A crime/dark fantasy cross-over, set in a pseudo-Victorian city, this involves kidnapped children, sentient dolls and a mysterious fiend who never ages.  Leonard Miller is a lecturer at St Timothy’s university, who lives on Serpentine Street, part of a squalid area of Blackford known as The Abyss.  When a young child, Martha Glass, goes missing, he is initially questioned since he did private tutoring for the child.  The police then discover that he left his last university under a cloud, something (unrevealed) to do with yet more private tutoring.  Determined to find Martha - not to clear his name, but because he visits her family and sees the devastation her disappearance has caused - he sets out to investigate and quickly makes connections that lead to death in a toyshop, a mad woman in a pub and an old Gothic mansion in the marshes.  I thoroughly enjoyed this, it had great pace and a strong sense of location and atmosphere - you could almost smell the gas lamps and taste the fog.  Leonard is a sympathetic character - though we’re not entirely sure of his backstory or his relationship with the mysterious Raul who sets his investigaton on the right path - and well portrayed, brave, resourceful and, above all, determined.  The other characters are vividly sketched and there’s a nice twist about who the key villain is.  Assured, technically smart and deftly written, this is an excellent novella that I would highly recommend.

Paupers' Graves, by James Everington
In a Nottingham cemetery, hidden from the grandiose tombs of the city’s rich in a depression known as Saint Ann’s Vallley, are the old pauper’s graves.  Katherine and her team, interns Alex and Katya (who are secretly lovers), have been ordered to create an exhibit based on the lives of those unfortunates buried beneath.  But the paupers represent part of the city’s history Katherine tries to avoid, as well as part of her own and when she alters some of the histories, the dead become enraged.  Solidly told and multi-layered, this weaves between the present - the highly-strung Katherine, rich-boy Alex and poor immigrant Katya - and the past - the long-dead citizens of the city they are researching, Joseph Hewitt, Patricia Congden and Stanley Burton - effortlessly, painting the time period with rich detail that brings it to life vividly.  Equally at home in the Victorian slums as he is in the dingier areas of modern-day Nottingham, Everington builds the story patiently, comparing the cheapness of life back then with some of the extremes that austerity is creating today.  As the story rushes towards its downbeat climax, it’s as disorientating as a nightmare, a tone and atmosphere the writer sustains well.  Gripping, intelligent and bleak, this is well worth a read and I’d highly recommend it.

Becoming David, by Phil Sloman
Richard Lodge lives a very ordered life, in the house that had been his mothers.  He has a cleaner come in twice a week, prides himself on his minimalist existence and enjoys a good career as a freelance accountant.  He also kills people.  The story opens with a wonderfully shocking chapter, where Richard kills the latest man he’s lured back to the house, listening to the life ebb away with a detached air.  As normality returns, the details of his life - working for clients, complaining that his cleaner is singing too loudly, working in the wet room in the cellar where he butchers his victims - begin to come through.  Sloman has a good grasp on Richard’s character, where nothing phases him until one of his victims, the David of the title, proves just that little bit harder to get rid of.  The book has a claustrophobic feel - most of the early scenes take place in either London pubs crammed with eligible gay men or the cellar gym/disposals area of 17 Beechwood Avenue - that combines with the oppressive nature of Richard to give the narrative a tense, skewed sense of place.  When it does open up, with more characters and locations, it actually becomes more oppressive as things go from bad to worse.  The book doesn’t shy away from violence though most of it is tinged with a nice sense of black comedy - arterial blood hits a dinner place “decorating the remains of their evening meal with a human jus” and it’s easier to hide a body once you’ve broken its shins with a tyre jack - and I liked that.  Well written, with a good pace, this is a horror novella I would very much recommend.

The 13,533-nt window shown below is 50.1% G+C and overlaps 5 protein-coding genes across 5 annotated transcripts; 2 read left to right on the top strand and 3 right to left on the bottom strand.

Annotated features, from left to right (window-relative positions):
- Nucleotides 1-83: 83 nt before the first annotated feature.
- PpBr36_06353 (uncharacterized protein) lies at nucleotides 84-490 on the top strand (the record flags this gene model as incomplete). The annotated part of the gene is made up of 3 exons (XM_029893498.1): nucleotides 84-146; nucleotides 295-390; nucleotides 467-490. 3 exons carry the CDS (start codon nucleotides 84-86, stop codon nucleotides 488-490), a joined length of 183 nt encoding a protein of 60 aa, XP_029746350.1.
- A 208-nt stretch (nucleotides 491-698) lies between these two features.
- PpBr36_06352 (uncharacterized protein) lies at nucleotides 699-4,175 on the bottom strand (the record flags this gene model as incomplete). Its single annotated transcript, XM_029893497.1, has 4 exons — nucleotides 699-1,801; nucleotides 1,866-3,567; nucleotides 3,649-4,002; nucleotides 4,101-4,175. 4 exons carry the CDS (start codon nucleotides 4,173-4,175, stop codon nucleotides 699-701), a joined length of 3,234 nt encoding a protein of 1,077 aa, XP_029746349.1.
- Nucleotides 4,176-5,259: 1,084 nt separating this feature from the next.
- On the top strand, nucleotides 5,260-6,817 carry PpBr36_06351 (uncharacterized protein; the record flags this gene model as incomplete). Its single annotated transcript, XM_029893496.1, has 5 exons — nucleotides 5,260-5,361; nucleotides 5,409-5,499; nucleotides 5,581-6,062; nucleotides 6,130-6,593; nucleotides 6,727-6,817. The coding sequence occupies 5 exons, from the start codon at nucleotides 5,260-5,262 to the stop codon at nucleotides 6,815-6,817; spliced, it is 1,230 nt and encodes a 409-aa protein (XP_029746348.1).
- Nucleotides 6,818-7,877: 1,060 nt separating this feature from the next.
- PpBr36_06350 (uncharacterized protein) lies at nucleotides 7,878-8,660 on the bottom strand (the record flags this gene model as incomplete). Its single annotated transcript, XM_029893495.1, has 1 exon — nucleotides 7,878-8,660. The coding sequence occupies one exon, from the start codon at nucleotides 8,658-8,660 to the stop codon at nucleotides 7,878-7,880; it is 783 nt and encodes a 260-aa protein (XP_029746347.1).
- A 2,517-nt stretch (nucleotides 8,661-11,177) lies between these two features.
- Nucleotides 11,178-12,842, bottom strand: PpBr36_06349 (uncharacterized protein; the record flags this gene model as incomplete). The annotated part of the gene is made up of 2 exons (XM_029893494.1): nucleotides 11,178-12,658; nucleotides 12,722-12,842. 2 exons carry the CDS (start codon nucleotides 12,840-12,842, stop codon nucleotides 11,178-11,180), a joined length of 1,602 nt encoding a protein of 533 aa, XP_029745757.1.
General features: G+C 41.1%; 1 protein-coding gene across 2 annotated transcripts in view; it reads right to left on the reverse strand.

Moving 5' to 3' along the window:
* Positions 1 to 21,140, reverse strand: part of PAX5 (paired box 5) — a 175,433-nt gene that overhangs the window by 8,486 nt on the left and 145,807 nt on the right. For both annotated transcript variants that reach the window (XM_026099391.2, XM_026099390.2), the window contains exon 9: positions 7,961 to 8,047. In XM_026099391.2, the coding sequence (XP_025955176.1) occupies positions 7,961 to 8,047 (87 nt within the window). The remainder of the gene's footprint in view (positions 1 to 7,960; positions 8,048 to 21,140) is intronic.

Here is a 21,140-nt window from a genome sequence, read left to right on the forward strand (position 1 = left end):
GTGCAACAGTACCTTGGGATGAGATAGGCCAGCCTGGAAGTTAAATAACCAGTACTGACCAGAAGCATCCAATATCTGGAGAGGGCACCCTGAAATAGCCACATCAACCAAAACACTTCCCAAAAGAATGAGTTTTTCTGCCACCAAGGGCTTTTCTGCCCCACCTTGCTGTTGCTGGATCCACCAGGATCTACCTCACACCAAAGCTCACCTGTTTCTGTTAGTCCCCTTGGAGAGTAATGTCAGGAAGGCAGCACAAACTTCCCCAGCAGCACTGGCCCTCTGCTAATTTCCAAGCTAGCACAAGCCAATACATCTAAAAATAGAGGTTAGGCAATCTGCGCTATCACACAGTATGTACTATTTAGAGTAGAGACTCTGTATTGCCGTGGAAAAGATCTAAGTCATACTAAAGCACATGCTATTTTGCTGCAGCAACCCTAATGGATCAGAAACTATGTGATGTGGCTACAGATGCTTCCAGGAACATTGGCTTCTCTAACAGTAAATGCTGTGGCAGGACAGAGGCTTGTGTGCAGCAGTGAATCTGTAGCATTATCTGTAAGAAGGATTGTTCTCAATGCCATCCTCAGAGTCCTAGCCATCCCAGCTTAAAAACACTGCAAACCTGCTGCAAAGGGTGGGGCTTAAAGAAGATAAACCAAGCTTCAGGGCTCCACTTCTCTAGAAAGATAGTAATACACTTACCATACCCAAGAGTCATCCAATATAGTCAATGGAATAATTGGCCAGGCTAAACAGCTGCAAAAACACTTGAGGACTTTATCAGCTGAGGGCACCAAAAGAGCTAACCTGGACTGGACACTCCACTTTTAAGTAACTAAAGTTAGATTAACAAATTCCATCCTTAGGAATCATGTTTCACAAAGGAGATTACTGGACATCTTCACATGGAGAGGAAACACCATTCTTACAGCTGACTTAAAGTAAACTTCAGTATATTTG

The Factory, by Mark West
Twenty years ago at college, Martin, Paul, Jane, and Gwen were members of the GLUE Club - the Gaffney Legendary Urban Explorers - run by the charismatic Tom. Now, following his mysterious death, they agree to meet up again and undertake one final exploration to honour his name.

Aside from Paul who never left, none of them have been back to Gaffney since and the reunion is awkward, re-opening old wounds. As they begin to explore the long-abandoned Pocock Factory, it seems they might be intruding on something better left alone. As they succumb to the spirits in the darkness, it quickly becomes a battle to see who will survive the night...

"[A] skilful, gradual escalation of detail, a suggestiveness reminiscent of Ramsey Campbell."
- Gary Fry, at his website (the full review can be read here)